The nationally acclaimed Camp Invention program is coming to NIU the week from Monday, June 25, through Friday, June 29.
Created for children entering grades one through six, the exciting Camp Invention program is a weeklong adventure in creativity that immerses its participants in engaging, hands-on activities in science, technology, engineering, and math (STEM), as well as history and the arts.
“We are focused on the STEM subject areas that will help the United States address a critical shortage of scientists and engineers in the global workforce of the 21st century,” said Michael J. Oister, chief operating officer for Invent Now, Inc.
“Our programs nurture creative thinking in children, providing them with open-ended opportunities to explore ideas, make mistakes and reinvent solutions.”
Each day, children rotate through five integrated modules that employ creative thinking to solve real-world challenges. Children learn vital 21st century life skills such as problem-solving and teamwork through imaginative play.
In this summer’s “CREATE” program, children will be challenged to survive harsh living conditions after crash-landing on an alien planet in the “Problem Solving on Planet ZAK” module.
They will institute green city design by employing eco-friendly water filtration and safe waste disposal systems in the “Saving Sludge City” module. In the “Imagination Point: Ride Physics” module children uncover the science behind thrill rides as they build model roller coasters.
By popular demand, all Camp Invention programs include a module in which children participate in high-energy games that challenge their minds and bodies, as well as a renowned invention module, in which children upcycle pieces and parts of discarded household appliances and other donated materials to create new machines.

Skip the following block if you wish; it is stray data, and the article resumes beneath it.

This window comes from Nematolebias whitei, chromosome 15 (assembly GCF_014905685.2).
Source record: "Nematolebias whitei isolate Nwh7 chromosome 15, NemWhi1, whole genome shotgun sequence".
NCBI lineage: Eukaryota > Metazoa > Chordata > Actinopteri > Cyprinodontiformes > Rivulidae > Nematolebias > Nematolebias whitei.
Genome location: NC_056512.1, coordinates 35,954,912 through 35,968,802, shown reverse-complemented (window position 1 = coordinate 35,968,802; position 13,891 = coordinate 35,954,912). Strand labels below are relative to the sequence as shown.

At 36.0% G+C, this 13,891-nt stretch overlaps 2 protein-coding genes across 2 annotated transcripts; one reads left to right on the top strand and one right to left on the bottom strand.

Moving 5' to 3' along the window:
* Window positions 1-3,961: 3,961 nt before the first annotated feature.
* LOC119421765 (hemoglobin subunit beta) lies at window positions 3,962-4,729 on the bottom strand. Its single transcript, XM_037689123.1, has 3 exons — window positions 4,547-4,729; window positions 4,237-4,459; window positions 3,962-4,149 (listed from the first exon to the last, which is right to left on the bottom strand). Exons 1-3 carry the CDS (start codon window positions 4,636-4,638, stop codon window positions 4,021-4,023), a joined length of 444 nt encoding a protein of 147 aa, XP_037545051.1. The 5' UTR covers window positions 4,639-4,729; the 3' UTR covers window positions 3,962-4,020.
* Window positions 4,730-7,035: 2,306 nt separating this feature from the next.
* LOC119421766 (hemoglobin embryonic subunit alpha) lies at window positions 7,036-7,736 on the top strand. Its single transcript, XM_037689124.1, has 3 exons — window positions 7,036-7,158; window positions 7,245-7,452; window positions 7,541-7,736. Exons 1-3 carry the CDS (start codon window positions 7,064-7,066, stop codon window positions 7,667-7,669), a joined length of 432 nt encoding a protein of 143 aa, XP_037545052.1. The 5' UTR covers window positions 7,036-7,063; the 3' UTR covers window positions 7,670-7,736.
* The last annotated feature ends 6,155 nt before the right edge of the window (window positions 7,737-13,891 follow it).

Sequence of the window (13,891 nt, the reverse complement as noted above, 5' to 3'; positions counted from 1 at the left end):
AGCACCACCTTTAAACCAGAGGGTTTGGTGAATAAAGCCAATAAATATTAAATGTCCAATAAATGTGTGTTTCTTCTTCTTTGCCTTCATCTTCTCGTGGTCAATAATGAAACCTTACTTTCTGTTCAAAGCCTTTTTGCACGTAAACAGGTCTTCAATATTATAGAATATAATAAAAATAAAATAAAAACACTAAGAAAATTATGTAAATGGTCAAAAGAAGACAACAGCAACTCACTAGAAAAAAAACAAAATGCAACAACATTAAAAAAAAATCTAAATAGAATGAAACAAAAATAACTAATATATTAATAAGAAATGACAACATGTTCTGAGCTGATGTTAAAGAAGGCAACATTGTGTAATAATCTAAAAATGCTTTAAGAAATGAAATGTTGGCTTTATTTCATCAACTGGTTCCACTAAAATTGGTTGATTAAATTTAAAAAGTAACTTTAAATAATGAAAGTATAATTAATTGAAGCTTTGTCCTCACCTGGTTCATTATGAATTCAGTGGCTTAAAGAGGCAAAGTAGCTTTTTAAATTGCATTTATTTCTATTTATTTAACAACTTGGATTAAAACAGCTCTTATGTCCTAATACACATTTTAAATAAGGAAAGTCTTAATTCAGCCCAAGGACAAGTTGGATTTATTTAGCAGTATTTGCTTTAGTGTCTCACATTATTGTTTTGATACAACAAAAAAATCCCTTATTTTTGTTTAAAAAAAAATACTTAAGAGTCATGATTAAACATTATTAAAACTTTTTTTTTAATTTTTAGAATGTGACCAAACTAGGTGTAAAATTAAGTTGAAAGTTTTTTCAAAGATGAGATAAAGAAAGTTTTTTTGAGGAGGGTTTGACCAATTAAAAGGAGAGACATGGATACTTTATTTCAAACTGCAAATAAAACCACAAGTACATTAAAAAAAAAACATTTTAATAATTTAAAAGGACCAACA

Since Camp Invention’s inception in 1990, the program has grown to include over 1,100 school partnerships in 49 states.
In 2010, more than 65,000 children participated nationwide. The Camp Invention program was created in partnership with the United States Patent and Trademark Office, which continues to support Invent Now’s mission to inspire creativity and inventive thinking in children of all ages.
The Camp Invention program has been featured in Child, Principal and Better Homes and Gardens magazines, as well as dozens of other publications and educational journals. The program has also been the focus of National Public Radio’s Science Friday and was studied by Harvard’s Graduate School of Education.
In a recent survey, 90 percent of parents said that the Camp Invention program helped their children to enjoy science.
Every program participant receives a Camp Invention T-shirt featuring clever, new artwork. To register a child for the program or to learn more about Invent Now programming, visit www.campinvention.org or call (800) 968-4332.
This is one of many STEM camps available from NIU. For more information on summer residential and day camps for students of all ages, visit www.niu.edu/stem.